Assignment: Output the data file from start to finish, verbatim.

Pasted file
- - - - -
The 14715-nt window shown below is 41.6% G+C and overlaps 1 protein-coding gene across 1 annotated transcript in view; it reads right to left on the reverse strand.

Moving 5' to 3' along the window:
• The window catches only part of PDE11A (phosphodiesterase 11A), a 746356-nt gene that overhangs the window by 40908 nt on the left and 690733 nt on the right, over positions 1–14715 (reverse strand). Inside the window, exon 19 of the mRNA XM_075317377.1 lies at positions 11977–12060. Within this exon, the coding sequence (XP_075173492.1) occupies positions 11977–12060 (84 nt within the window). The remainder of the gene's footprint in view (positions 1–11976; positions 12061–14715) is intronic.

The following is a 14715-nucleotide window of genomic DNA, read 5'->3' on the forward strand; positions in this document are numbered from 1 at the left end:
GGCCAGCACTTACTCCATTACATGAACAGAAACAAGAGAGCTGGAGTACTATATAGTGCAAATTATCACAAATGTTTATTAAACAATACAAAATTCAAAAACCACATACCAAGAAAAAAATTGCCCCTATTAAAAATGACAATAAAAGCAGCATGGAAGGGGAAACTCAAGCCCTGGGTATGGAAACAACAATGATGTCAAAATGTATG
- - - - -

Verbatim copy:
The 14715-nt window shown below is 41.6% G+C and overlaps 1 protein-coding gene across 1 annotated transcript in view; it reads right to left on the reverse strand.

Moving 5' to 3' along the window:
• The window catches only part of PDE11A (phosphodiesterase 11A), a 746356-nt gene that overhangs the window by 40908 nt on the left and 690733 nt on the right, over positions 1–14715 (reverse strand). Inside the window, exon 19 of the mRNA XM_075317377.1 lies at positions 11977–12060. Within this exon, the coding sequence (XP_075173492.1) occupies positions 11977–12060 (84 nt within the window). The remainder of the gene's footprint in view (positions 1–11976; positions 12061–14715) is intronic.

The following is a 14715-nucleotide window of genomic DNA, read 5'->3' on the forward strand; positions in this document are numbered from 1 at the left end:
GGCCAGCACTTACTCCATTACATGAACAGAAACAAGAGAGCTGGAGTACTATATAGTGCAAATTATCACAAATGTTTATTAAACAATACAAAATTCAAAAACCACATACCAAGAAAAAAATTGCCCCTATTAAAAATGACAATAAAAGCAGCATGGAAGGGGAAACTCAAGCCCTGGGTATGGAAACAACAATGATGTCAAAATGTATG